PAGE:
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Date of Award
Bachelor of Science (BS)
Department of Integrated Science and Technology
Louise M. Temple
Bradyrhizobium japonicum is a Gram-negative soil bacterium commonly known for its agriculturally significant mutualistic relationship with soybean. In this symbiosis, the bacteria and plant undergo complex molecular signaling characterized by sent and received signals resulting in the formation of infection threads and root nodules. This research aimed to compare two related bacterial outer membrane proteins, FegA and FhuA, associated with the molecular signaling between the bacteria and plant. Previous work has led to the hypothesis that the N-terminal domain (NTD) of FegA in B. japonicum is needed for a functional symbiosis to occur. Recombinant bacterial strains expressing altered FegA proteins were constructed, verified, and tested for their role in symbiosis. The recombinant FegA protein lacking the full-length NTD (FegAΔNTD) was unable to complement a fegAB mutant’s symbiotic defect. Future studies will investigate the stability and function of FegAΔNTD.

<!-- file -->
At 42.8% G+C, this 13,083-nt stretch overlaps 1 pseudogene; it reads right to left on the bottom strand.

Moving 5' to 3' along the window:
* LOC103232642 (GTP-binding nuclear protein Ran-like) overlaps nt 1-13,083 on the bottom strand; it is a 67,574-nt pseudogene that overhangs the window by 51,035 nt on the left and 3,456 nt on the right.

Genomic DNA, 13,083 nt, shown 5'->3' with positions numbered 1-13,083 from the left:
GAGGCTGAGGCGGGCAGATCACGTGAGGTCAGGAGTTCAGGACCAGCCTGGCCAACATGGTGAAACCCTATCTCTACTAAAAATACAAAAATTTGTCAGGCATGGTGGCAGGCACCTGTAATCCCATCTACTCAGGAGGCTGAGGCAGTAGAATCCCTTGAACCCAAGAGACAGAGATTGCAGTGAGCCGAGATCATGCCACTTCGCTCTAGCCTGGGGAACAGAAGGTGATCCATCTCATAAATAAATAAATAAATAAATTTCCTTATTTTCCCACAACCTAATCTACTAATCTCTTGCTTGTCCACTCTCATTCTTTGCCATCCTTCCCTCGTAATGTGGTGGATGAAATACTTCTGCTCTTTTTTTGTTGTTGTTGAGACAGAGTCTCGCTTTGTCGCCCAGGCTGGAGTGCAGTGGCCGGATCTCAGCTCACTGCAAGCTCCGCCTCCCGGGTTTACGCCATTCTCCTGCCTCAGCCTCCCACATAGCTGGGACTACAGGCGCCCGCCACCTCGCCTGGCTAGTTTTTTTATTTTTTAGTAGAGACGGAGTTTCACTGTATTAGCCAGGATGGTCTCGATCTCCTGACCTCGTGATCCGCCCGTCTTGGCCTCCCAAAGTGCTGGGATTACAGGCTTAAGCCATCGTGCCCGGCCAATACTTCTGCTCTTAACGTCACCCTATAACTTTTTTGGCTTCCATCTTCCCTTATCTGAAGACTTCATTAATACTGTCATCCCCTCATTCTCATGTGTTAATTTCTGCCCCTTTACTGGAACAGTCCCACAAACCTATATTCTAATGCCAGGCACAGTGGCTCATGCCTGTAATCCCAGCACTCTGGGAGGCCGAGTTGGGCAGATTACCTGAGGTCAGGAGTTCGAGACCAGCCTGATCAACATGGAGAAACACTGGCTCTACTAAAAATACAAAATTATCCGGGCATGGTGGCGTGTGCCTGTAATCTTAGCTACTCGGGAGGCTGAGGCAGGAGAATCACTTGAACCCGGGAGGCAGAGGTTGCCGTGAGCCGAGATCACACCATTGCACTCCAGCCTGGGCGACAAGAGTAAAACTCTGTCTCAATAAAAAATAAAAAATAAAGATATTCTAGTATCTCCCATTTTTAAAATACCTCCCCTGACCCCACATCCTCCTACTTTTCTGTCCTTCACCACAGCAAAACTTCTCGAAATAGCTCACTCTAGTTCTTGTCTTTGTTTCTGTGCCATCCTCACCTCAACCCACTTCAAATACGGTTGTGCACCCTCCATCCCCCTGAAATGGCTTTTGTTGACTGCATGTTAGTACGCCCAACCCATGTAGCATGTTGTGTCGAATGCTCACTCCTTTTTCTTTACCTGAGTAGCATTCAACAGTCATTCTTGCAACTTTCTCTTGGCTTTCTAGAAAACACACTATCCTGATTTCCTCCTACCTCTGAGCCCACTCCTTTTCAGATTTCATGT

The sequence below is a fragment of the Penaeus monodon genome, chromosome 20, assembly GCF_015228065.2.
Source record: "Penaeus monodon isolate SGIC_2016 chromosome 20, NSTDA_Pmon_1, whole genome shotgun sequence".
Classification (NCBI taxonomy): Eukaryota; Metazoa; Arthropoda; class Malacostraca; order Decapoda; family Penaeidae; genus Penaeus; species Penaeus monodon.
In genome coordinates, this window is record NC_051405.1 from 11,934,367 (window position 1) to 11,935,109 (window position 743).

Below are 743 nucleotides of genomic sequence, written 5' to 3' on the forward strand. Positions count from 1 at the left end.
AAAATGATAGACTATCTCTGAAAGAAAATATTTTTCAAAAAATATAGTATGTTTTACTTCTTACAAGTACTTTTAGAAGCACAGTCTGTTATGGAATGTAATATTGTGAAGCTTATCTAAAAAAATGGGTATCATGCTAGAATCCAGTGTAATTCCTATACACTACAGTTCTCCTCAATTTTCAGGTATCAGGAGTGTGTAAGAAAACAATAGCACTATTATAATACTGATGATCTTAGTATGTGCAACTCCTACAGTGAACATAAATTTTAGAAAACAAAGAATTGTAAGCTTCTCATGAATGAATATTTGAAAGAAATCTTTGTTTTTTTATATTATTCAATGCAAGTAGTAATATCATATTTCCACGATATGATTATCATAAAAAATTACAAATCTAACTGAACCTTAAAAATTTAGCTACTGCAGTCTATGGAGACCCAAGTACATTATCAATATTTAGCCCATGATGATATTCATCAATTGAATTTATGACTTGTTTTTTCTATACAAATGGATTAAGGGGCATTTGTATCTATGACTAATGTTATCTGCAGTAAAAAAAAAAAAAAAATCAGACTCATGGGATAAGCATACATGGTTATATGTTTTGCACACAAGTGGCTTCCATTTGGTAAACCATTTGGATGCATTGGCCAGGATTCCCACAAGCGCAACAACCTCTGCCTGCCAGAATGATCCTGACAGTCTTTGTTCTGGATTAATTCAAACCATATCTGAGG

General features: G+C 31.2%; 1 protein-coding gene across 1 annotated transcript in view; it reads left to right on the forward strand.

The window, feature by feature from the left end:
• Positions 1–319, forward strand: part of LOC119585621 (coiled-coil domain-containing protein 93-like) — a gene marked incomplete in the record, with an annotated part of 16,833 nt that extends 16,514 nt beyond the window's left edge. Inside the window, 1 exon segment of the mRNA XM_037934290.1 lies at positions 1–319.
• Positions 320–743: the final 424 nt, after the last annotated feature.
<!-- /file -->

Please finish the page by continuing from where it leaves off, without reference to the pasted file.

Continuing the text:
Herd, Alexander James, "Structure/function analysis of FegA and FhuA in bradyrhizobium sp." (2019). Senior Honors Projects, 2010-current. 680.
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